A crucial observation, using 0.5μm diameter beads, was that V(F_{x} ) at high [ATP] decreased under assisting loads! See Fig. 2A that also shows that whereas V(F_{x} ) increases with F_{x} when [ATP] = 4.2 μM, it rises only to ∼1.3 V(0). These findings contrast with the previous, rather noisy (and otherwise intrinsically troubling) data of Coppin et al. (12) with 1μm beads that indicated significant acceleration ratios, up to V(F_{x} = 5 pN)/V(0) ≃ 2.9 for [ATP] = 5 μM. At first sight, these increases seemed to smoothly continue fits to resisting, F_{x} < 0, data merely by switching the sign of F_{x} (11). Block et al. (8), however, express serious concerns regarding these experiments, noting a lack of force clamping and a lower spatiotemporal resolution that may have failed to discount forwardjumping detachmentreattachment events. Furthermore, subsequent observations by Carter and Cross (13) (using 0.50 and 0.56μm beads) reach assisting loads of 15 pN at [ATP] = 1 mM and 10 μM and, although somewhat disperse, fully confirm the conclusions of Block and coworkers (8) for F_{x} > 0. Accordingly, we believe the Block data (8) warrant further analysis.
Under sideways loads, up to F_{y} = ±8 pN, the velocity of kinesin was observed (8) to decrease asymmetrically by 15–30% (see Figs. 8 and 9). In discussing their findings, Block et al. (8) examined various four and fivestate kinetic models: however, they invoked smooth rate dependence only on F_{x} and F_{y} and neglected two or more reverse rates. From the fitted parameters of an (N = 5)state model judged acceptable they concluded that the motor (better, say, the point of attachment at the necklinker junction) swings systematically from side to side by ∼0.5 nm while taking a step, perhaps a surprising inference. In addition, a dominant transition state was located at nm along the MT from the strongly bound state. The corresponding fits (8) to velocity and randomness are the dotted curves in Fig. 2. Although these fits are not unreasonable, they fail entirely to capture the clear decrease of the velocity under assisting loads at high ATP, appear to rise too rapidly under assisting loads at low ATP, and miss the increase of the randomness above unity at low ATP.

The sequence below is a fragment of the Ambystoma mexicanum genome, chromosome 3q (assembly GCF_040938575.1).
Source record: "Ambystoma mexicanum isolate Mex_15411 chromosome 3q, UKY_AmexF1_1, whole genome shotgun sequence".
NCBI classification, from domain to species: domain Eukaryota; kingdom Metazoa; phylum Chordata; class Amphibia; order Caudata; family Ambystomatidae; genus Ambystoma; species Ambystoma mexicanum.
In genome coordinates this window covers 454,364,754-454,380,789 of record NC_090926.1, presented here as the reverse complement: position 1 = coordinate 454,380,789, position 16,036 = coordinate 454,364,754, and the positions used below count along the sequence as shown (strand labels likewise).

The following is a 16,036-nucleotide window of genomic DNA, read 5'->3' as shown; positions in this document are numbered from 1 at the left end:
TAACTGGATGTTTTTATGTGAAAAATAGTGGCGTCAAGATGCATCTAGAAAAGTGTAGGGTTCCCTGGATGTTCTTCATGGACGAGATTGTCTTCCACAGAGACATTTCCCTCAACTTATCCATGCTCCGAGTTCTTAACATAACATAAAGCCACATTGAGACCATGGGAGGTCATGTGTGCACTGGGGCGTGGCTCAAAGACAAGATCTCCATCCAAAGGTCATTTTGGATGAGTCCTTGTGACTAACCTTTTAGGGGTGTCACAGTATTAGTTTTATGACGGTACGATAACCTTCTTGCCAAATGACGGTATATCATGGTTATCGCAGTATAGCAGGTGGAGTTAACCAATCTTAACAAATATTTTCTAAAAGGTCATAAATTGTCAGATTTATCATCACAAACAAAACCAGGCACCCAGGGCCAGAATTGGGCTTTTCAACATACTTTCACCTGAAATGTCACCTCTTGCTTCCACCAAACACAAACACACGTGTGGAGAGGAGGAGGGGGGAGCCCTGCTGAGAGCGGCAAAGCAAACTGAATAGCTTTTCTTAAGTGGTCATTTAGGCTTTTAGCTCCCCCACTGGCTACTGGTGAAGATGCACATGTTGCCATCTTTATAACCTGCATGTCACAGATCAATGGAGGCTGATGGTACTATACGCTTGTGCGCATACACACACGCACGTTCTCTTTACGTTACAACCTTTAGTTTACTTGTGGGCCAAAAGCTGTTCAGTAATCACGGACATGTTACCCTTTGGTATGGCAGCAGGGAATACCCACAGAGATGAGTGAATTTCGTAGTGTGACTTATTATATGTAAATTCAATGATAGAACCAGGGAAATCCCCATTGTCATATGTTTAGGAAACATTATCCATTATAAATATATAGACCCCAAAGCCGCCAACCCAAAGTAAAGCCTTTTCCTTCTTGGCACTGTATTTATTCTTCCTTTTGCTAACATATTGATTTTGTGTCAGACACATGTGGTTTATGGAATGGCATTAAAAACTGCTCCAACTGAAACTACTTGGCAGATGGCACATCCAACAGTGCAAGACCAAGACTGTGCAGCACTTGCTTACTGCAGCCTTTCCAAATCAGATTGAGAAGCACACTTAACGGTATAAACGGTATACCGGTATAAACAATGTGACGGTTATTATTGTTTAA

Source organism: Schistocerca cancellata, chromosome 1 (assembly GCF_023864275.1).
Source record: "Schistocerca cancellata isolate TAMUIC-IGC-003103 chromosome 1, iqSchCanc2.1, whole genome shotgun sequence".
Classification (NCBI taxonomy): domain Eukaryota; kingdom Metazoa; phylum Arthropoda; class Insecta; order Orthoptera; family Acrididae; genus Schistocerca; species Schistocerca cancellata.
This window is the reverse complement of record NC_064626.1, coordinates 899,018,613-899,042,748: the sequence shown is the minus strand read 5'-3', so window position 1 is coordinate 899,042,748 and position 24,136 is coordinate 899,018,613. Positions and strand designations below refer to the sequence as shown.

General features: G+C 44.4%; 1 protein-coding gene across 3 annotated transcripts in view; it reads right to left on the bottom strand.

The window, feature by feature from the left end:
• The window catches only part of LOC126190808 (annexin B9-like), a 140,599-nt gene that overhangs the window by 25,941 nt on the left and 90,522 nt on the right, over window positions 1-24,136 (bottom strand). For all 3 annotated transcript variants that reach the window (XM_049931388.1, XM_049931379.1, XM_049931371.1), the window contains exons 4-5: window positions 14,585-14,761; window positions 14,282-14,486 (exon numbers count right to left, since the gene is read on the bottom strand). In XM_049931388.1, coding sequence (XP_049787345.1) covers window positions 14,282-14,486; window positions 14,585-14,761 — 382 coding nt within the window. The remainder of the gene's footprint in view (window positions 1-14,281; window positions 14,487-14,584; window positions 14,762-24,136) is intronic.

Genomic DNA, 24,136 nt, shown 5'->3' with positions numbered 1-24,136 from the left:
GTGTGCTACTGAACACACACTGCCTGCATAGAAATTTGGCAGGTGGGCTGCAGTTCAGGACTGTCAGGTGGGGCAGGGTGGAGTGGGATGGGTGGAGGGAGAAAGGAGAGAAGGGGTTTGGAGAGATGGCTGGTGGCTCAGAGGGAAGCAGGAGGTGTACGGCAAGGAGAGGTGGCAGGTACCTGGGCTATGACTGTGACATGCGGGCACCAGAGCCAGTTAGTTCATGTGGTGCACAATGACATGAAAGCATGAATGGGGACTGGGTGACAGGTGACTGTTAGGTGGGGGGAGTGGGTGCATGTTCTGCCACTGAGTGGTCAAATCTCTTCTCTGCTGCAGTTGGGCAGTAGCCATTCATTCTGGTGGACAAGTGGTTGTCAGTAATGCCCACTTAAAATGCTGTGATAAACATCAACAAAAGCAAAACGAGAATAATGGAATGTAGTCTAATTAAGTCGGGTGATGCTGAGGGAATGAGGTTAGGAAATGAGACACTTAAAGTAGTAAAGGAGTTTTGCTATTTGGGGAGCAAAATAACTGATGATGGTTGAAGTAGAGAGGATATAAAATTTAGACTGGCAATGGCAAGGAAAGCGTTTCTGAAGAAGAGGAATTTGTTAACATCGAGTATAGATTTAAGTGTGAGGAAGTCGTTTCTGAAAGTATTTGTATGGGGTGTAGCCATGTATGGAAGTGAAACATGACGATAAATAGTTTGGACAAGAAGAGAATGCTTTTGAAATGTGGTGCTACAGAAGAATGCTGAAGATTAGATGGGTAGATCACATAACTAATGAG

Our first aim here is to allow explicitly for the manifest vectorial character of the load F , which, as evident from Fig. 1, cannot be adequately described when switching from a resisting to an assisting configuration merely by changing the sign of F_{x} . Thus, we go beyond previous simple, but initially adequate, “onedimensional” stochastic landscape models for kinesin and myosin V (11, 14). Second, we hope to achieve a qualitatively better description and hence draw more reliable conclusions regarding intermediate motions and substeps.
To this end we have implemented a threedimensional freeenergy landscape treatment (5) as illustrated in Fig. 3. This approach recognizes that the tension in the beadtetherkinesinbody linkage acquires a perpendicular or vertical component, F_{z} , determined by the tether angle Θ, when a longitudinalcumtransverse load, (F_{x}, F_{y} ), is imposed by a trap (see Fig. 1). The resulting fits, the solid curves in Fig. 2, show that a twostate kinetic model [supplemented with mechanicity parameters (10, 11, 15)] is fully adequate.